Xade Wharton-Ali ’22, a Native-identifying student, shared similar sentiments during the period before the College notified parents and alumnae/i of recent events: “That the school kept this situation private for so long is extremely inappropriate and makes it seem like they value their reputation, how they look, more than their students. Also, the fact that [the administration] has not informed parents or alumnae/i of the situation points to the same lack of consideration.”

Additionally, many students pointed out the dearth of Native faculty members and programming to support Native members of the College. Referencing the Exploring Transfer program, Alamo explained, “We learned that [Native students] had specific needs about being back in touch with their homes and their communities that differed from the needs of other marginalized groups on campus.”

Immediately following the news of the discovery, the Native and Indigneous Student Alliance (NAISA) was reinstated by the VSA. Gabrielle James ’22, a Diné student, will serve as president. She described reviving NAISA as important in giving underrepresented members of Vassar’s community a voice and creating a safe space for Native and Indigenous students. James stated, “NAISA will play a vital role regarding the promotion of education and awareness of Indigenous issues on campus and within the community.”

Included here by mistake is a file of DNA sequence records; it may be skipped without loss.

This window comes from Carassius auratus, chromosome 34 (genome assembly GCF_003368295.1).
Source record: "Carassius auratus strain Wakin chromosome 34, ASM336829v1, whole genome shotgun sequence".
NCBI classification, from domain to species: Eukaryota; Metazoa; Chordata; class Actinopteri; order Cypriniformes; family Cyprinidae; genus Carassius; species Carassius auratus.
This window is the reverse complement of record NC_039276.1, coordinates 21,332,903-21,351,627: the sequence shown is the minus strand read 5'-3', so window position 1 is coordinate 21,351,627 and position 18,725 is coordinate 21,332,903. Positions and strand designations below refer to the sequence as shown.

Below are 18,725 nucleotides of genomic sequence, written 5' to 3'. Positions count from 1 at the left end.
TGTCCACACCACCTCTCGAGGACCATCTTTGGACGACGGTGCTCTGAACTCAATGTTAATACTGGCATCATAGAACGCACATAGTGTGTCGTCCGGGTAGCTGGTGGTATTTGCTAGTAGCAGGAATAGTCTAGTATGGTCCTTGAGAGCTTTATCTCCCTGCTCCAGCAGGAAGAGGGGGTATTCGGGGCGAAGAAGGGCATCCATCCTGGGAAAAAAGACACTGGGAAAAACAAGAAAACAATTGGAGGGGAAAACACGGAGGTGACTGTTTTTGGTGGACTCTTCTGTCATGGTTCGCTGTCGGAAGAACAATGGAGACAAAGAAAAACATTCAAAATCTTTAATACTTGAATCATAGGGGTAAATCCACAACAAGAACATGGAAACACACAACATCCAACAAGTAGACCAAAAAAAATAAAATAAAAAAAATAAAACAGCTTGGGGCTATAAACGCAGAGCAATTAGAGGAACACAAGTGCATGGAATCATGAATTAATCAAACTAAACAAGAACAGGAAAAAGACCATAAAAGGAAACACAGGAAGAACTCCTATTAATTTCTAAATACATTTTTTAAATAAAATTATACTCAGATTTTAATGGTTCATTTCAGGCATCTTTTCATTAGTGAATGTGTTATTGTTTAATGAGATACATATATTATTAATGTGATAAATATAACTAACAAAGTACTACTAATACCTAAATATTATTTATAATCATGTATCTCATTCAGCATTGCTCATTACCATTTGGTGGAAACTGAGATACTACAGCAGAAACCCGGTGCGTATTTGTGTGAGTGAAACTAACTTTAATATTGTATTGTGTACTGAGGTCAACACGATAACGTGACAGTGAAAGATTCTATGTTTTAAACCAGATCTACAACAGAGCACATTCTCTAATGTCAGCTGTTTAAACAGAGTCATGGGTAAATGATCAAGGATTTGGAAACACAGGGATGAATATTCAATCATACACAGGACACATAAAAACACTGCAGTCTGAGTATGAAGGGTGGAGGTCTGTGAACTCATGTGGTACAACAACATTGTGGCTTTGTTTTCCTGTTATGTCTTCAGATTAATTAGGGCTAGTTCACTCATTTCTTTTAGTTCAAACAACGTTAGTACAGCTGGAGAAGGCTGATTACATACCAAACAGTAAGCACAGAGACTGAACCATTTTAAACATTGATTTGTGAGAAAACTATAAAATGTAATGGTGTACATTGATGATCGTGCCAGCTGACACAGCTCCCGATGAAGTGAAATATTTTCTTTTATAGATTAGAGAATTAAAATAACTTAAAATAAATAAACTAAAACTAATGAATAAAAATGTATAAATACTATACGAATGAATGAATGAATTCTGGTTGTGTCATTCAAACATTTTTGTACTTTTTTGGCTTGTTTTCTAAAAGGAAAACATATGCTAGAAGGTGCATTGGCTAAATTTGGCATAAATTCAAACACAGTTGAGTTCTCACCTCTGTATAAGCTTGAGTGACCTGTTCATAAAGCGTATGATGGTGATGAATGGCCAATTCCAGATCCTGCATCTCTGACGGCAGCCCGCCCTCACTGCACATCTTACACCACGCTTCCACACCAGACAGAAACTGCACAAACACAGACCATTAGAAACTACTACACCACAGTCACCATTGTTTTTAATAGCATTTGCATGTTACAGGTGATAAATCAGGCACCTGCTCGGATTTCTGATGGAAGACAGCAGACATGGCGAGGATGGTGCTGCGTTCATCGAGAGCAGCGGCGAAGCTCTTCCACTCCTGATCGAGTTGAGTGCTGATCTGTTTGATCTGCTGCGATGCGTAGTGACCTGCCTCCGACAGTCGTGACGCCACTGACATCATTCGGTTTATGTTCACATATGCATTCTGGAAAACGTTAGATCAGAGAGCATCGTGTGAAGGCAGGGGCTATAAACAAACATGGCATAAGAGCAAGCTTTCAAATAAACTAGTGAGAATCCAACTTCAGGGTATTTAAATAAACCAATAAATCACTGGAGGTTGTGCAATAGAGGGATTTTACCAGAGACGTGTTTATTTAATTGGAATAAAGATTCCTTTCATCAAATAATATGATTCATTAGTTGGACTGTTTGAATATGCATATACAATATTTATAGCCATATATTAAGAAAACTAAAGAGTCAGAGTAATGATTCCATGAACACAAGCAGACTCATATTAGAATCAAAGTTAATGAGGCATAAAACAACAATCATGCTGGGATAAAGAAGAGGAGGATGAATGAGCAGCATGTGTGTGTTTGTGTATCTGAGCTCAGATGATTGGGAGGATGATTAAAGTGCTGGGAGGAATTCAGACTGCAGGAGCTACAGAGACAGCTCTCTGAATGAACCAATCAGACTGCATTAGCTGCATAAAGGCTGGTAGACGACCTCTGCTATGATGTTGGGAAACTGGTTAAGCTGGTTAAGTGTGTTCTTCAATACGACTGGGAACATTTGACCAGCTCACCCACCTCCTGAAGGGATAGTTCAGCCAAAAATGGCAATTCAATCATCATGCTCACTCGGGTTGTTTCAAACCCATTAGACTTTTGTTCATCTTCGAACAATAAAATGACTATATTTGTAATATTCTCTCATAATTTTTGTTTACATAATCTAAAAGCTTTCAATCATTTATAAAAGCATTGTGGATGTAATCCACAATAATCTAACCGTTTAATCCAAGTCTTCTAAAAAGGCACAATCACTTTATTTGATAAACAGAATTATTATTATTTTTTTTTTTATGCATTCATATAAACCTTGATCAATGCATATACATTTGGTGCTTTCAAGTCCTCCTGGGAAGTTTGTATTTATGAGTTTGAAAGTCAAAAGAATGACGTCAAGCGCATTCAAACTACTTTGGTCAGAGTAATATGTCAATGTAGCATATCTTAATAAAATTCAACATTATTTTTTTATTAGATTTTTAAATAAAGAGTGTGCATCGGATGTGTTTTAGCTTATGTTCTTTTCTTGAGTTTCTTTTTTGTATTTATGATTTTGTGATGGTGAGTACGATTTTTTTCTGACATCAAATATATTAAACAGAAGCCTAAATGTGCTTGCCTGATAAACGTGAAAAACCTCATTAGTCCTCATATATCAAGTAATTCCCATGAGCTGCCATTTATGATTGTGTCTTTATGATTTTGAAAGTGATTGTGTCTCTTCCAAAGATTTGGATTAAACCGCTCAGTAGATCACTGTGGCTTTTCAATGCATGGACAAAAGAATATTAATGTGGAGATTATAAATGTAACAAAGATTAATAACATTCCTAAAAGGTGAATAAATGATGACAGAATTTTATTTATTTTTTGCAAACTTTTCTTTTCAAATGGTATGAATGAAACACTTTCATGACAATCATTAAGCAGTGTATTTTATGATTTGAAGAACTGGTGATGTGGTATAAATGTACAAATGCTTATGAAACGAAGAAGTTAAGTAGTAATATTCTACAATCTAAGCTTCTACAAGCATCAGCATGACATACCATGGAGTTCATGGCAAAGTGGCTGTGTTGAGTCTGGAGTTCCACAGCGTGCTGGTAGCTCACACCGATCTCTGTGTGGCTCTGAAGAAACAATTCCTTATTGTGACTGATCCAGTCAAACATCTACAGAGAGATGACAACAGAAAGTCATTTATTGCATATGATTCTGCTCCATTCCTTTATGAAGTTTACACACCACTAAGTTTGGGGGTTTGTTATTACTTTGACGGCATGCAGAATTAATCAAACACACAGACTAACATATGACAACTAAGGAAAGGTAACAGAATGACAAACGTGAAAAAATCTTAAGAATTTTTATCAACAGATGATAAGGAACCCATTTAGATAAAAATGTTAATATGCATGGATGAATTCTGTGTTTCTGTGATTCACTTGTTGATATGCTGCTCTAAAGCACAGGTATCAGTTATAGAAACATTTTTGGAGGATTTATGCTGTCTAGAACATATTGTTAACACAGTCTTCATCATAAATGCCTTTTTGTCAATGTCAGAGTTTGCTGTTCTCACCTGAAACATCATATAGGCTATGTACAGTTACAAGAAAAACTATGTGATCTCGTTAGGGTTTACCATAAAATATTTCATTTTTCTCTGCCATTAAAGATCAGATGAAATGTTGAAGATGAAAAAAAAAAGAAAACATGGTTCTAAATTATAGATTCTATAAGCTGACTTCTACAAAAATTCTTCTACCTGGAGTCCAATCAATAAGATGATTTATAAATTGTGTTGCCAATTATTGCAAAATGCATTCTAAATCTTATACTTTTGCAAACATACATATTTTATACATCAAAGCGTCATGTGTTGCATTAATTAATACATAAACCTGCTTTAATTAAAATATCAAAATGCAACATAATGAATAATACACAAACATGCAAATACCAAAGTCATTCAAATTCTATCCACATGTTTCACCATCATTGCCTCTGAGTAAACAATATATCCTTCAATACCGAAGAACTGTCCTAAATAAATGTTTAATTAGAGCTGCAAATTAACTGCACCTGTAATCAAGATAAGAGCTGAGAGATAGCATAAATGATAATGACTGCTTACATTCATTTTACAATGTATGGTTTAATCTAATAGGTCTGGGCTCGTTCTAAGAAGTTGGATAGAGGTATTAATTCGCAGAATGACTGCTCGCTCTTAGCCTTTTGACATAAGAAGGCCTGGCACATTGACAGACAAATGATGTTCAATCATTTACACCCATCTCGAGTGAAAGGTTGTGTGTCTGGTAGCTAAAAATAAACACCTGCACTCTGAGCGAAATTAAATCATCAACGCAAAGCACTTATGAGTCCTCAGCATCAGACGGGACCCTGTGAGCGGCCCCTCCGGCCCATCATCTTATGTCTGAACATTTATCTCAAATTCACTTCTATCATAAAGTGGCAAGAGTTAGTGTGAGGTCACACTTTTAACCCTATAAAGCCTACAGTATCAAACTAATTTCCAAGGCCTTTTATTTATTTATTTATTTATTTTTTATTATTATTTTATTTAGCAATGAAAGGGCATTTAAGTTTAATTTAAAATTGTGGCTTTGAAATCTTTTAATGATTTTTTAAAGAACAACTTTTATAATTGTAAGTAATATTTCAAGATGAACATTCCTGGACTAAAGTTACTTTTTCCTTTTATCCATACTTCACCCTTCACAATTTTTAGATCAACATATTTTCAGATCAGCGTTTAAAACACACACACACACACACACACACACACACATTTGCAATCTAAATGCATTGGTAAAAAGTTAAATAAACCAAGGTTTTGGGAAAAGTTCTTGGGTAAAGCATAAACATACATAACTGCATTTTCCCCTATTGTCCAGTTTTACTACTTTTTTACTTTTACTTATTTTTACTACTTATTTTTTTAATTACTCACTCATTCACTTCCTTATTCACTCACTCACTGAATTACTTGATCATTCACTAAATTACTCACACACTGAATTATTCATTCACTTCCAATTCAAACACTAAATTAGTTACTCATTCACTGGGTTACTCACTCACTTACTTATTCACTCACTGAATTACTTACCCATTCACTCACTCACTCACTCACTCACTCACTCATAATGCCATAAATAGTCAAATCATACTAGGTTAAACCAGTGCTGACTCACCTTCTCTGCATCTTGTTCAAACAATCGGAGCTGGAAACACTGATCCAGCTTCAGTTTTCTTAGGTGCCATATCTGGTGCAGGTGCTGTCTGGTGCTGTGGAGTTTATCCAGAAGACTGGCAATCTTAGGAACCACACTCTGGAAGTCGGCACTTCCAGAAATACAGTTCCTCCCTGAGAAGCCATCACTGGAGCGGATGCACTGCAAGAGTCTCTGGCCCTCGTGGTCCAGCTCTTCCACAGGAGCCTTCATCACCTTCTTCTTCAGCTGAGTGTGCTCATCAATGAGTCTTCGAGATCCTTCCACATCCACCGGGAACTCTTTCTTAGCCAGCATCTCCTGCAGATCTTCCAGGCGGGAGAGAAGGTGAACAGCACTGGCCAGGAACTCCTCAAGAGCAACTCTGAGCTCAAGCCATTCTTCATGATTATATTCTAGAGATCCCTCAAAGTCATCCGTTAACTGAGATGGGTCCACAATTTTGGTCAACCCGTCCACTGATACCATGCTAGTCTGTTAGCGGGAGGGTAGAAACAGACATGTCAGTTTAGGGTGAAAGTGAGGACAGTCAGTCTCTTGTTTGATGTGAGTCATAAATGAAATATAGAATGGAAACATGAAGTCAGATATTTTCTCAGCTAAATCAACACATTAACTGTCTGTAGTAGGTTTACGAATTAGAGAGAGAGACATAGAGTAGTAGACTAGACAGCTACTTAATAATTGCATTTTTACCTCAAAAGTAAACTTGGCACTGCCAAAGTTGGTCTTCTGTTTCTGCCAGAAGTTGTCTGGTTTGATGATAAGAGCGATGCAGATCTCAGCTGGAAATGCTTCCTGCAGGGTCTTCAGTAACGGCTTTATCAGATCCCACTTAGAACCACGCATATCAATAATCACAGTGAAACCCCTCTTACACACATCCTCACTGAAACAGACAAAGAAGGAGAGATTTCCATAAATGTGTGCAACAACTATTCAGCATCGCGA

She continued, “Recruiting more Native American students and hiring more Native American faculty should be a priority. Until last week, I knew one other Native American student on this campus. It’s unacceptable that it takes a horrible event like this for me to meet other Native American and Indigenous students at Vassar. Now, more than ever, our presence and voice is crucial on campus.”

In a later interview with The Miscellany News, Associate Professor of English and Director of American Studies Molly McGlennen, the sole faculty member who teaches Native Studies full-time, further emphasized not only the need for representation of Native people across all areas of the College, but for structural change to the College’s very academic practices: “Where is the Indigenous intellectual leadership in any of this, when will this happen, when will this come? When will Native Studies be taken seriously? When will we have other Native professors and intellectuals on this campus to bring that leadership—to unsettle the colonial foundation, which continues to allow for this and justify these types of scholarly practices?”

The issue extends beyond regulatory changes or a single professor’s research. Vassar has not only failed to adequately engage with Native communities in the present, but has participated in—even been at the forefront of—a long history of exploiting human bodies for purported academic ends. 

Blodgett Hall, where the remains were stored, was originally purposed as Vassar’s euthenics building. It also housed eugenics classes. Euthenics, which is defined as “racial improvement through environment” (Vassar Quarterly, “The Clearinghouse Dedication of the Euthenics Building,” 05.01.1929) was founded by Vassar alumna Ellen S. Richards, who noted that the euthenics and eugenics would “go hand in hand” and that “by developing them together it will inevitably create a better race of men” (Richards, “Euthenics: The Science of Controllable Environment,” 1910).